Latest UK economic and market outlook.
While these are truly uncertain times that make economic conditions even more difficult to predict than usual, there is a consensus emerging. This consensus posits that the coronavirus will cause a deep slump across all major economies, followed by a rebound due to concerted fiscal and monetary stimulus as well as a degree of pent-up demand.
We are certainly beginning to see the significant impact of the coronavirus in economic data. For example, US jobless claims recently rose to a record high of 6.7m. Meanwhile, China’s industrial output contracted at the fastest pace on record in the first two months of the year.
While these figures are extraordinary, so too are the measures being taken by governments and central banks to combat the virus. Indeed, the fiscal and monetary stimulus announced by the world’s major economies is a global policy event without precedent in peacetime. The increase in fiscal spending and loans in the US this year alone will represent over 10% of GDP, larger than the rise in the federal deficit through 2008 and 2009. The impact of central bank injections will be equally important. For example, the US Federal Reserve may finance part of the country’s fiscal stimulus by buying Treasury bonds. Its balance sheet will also swell from purchases of mortgage bonds and packages of private loan assets. This could mean that the Fed’s balance sheet increases by $2tn-$3tn this year, up from $4.2tn at the end of 2019. That would be similar to the cumulative increase over the entire decade that followed the global financial crisis.
It is not just the Developed World that has announced extraordinary monetary and fiscal measures to combat the crisis. Emerging economies including South Africa, Brazil, Poland and Turkey are now preparing to print money to buy government debt in order to fund large-scale fiscal easing. In this sense, we are genuinely breaking new ground in terms of monetary, fiscal and economic policy. Such coordinated stimulus efforts should mitigate the worst of the crisis. However, the longer the lockdown goes on, the more damage will be inflicted as more companies go bankrupt and people lose their jobs. Moreover, as and when social distancing measures are relaxed, the risk of further outbreaks of the virus increases. Fear of further outbreaks could also mean that employment and investment are slow to recover as firms adopt a wait-and-see approach. Thus, the shape of the ensuing recovery is heavily dependent on the timing and effectiveness of the exit strategy from social distancing measures.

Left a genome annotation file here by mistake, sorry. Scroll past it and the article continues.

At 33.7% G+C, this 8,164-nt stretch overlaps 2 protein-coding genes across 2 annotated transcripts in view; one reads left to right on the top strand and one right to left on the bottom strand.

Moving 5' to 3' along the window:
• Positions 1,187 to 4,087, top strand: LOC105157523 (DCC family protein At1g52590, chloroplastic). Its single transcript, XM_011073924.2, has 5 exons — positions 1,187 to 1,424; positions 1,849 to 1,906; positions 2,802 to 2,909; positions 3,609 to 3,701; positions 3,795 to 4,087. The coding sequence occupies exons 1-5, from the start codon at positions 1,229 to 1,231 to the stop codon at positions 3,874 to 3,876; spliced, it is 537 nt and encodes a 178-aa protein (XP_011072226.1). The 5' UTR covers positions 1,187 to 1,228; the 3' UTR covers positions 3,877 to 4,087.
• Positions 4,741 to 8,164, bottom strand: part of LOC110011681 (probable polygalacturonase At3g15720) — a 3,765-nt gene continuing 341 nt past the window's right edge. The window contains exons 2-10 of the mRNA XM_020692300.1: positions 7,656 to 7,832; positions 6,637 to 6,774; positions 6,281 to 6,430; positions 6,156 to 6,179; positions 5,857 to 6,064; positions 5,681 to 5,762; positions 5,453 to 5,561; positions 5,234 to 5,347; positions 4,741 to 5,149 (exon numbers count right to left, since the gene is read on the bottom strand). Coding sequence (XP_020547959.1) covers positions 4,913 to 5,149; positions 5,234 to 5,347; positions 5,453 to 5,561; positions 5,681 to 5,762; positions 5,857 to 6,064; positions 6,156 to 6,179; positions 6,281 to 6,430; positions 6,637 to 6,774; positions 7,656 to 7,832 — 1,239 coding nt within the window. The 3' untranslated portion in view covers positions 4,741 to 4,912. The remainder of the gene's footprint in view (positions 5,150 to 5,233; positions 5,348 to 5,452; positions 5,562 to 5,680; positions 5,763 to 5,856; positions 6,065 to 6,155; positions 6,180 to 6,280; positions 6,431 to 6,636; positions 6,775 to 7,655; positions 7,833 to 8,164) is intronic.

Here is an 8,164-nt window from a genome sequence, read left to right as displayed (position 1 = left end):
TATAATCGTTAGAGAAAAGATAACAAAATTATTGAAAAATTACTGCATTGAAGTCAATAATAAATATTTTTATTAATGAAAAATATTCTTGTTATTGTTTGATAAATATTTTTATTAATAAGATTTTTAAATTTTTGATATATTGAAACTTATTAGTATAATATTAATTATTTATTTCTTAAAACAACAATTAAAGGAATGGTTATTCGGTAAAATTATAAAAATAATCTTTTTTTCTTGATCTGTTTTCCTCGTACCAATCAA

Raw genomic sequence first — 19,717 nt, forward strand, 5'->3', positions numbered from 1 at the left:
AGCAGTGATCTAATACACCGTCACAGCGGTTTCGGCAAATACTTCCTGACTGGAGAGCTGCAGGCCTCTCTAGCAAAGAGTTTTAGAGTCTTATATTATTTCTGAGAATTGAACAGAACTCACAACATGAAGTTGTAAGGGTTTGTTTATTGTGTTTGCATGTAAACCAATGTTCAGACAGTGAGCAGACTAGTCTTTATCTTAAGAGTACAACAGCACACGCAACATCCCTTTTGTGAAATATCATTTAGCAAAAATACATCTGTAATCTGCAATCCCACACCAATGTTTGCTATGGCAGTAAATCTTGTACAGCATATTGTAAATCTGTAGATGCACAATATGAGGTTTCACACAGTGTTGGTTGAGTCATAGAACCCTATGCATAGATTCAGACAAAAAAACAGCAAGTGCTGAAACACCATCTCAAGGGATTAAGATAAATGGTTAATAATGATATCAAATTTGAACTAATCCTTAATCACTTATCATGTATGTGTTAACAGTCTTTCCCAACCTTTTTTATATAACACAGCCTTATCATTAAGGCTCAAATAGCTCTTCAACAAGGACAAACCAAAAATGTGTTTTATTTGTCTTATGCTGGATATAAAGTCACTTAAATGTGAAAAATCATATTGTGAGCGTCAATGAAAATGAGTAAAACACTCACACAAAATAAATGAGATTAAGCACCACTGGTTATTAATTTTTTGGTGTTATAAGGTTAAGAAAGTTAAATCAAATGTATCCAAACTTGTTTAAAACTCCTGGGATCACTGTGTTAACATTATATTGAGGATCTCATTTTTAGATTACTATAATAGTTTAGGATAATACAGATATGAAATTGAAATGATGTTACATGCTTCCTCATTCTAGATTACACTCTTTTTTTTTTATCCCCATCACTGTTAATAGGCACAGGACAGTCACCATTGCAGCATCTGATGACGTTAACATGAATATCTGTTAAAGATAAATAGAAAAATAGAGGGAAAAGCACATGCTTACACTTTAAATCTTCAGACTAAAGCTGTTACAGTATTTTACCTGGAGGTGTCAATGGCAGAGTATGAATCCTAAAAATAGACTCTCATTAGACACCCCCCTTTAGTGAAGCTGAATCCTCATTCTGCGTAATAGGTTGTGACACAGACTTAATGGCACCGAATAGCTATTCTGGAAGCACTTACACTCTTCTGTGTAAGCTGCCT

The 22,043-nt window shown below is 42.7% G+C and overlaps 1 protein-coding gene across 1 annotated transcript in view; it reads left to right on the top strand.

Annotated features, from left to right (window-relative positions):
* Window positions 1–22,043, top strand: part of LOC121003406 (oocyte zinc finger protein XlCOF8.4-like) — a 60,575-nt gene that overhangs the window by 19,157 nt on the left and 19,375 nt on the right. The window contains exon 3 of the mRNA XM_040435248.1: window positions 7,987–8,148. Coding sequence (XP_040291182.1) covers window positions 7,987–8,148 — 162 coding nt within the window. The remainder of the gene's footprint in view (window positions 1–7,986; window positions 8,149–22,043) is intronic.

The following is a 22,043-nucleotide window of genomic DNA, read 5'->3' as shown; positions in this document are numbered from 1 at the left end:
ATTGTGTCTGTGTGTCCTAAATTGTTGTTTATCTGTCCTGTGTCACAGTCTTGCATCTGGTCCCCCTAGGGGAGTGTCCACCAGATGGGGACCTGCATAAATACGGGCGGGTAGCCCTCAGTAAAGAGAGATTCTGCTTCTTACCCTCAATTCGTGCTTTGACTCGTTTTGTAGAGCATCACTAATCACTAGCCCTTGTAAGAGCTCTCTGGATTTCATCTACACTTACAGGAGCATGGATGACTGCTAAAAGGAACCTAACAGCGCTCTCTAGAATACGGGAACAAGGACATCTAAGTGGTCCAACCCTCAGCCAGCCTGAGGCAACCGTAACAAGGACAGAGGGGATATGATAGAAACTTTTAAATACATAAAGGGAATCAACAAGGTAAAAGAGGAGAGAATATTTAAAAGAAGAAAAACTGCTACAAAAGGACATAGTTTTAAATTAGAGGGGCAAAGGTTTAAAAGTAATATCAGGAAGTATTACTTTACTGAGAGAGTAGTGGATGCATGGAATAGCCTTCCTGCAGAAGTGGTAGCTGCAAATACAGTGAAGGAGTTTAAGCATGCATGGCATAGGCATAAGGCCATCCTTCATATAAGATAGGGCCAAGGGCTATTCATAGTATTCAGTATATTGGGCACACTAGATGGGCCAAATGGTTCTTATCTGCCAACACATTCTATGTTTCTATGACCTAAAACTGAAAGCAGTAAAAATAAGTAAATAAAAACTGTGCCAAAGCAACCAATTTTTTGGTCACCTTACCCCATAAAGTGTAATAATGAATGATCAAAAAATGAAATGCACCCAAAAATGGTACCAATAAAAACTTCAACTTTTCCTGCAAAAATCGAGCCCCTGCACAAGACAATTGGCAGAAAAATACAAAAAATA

Clearly at some point equities will move to price in the recovery, particularly as valuations in many cases are now extremely attractive. While it is notoriously difficult to predict the timing of such a turn, potential catalysts include a slowdown in the pace of new infections and a sustained rebound in global PMIs.
Nothing in this document constitutes or should be treated as investment advice or an offer to buy or sell any security or other investment. TT is authorised and regulated in the United Kingdom by the Financial Conduct Authority (FCA).